Amidst a modest funding landscape for Australian start-ups and SMEs, recent trends suggest a healthy appetite for innovations in health emerging from the initial two years of the COVID-19 pandemic, in developments that could prove insightful for retailers hoping to cut through in a strained economic climate.
Despite starting the year strongly, funding contributions to Australian start-ups and SMEs have seen a significant cold period across the last five months, declining from a monthly average of $1.04 billion across the first three months of the year to average only $312 million over the five months since, according to data from Cut Through Venture.
Recent trends of funding successes despite the climate, however, suggest a strong appetite from investors for innovations in health services and health technology.
In early August, healthtech startup InstantScripts saw a $5 million funding boost resulting in a reported 10 percent increase in the company’s valuation. Designed as a healthcare platform to enable Australians to better access convenient and affordable healthcare services, the funding boost follows the platform’s reported revenue in FY21 exceeding $7 million and ultimately achieving a 1441 percent increase from revenue results for the fiscal year only two years previous.
More recently, healthtech startups Envirma and Healthmatch saw funding round successes of $3 million and $10 million respectively. Both are digital platforms designed to enable easier access to clinical trials for patients and doctors, with the global user base for Healthmatch particularly having now exceeded 1 million users. Most successful of all to recently take advantage of these funding trends was health and wellbeing tech start-up Sonder, which closed its Series B funding round with $35 million. The startup oversees a platform designed for businesses and professional organisations to more effectively manage and address employee safety and wellbeing, with the startup’s clients now boasting the inclusion of all Australian properties overseen by retail giant Woolworths.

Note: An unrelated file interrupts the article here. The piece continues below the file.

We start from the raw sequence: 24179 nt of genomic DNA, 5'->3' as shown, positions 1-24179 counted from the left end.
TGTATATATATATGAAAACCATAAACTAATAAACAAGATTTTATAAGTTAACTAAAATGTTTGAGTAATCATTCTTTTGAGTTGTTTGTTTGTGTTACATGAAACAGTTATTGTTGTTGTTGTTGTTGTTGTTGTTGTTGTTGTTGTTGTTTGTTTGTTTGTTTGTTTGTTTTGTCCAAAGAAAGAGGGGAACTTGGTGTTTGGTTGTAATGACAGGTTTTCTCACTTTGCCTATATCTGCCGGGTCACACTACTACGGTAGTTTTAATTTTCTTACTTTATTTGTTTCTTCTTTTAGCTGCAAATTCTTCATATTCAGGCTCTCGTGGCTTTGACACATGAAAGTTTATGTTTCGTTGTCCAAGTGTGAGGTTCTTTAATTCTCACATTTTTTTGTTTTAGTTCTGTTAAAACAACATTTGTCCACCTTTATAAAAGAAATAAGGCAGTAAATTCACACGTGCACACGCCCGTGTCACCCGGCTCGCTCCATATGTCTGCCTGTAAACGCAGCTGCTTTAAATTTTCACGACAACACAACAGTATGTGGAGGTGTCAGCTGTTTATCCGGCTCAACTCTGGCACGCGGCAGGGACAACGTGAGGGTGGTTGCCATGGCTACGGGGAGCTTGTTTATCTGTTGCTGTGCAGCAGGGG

The trends demonstrating strong appetites for innovations and opportunities in health services and health technology have already seen developments in the area of e-commerce abroad. In late July, e-commerce monolith Amazon announced its plans to acquire US primary care company OneMedical in its latest foray into the healthcare sector. It comes following Amazon’s 2018 acquisition of online pharmacy Pillpack, then formally signaling the Jeff Bezos brainchild’s plans to expand into the healthcare market.
The cost of Amazon’s Pillpack acquisition was reportedly in the area of US$750 million, a significant amount less than the amount that the OneMedical acquisition is reportedly going to cost the e-commerce retailer, with that purchase cost expected to be as high as almost US$4 billion. That deal is currently being held up pending an investigation by the United States’ Federal Trade Commission of the planned acquisition.
Learning from these developments, however, and observing trends of appetites for innovations in the health sector could be viewed as an area of possible interest for retailers in the months ahead, as a means of potentially maintaining or boosting revenue through the period of an economic downturn.
With the economic climate already experiencing considerable strains, and turbulence predicted to continue or even worsen over coming months, the market for healthcare provisions and services is one of few markets expected to remain steady – something investors and entrepreneurs have clearly already begun to identify.
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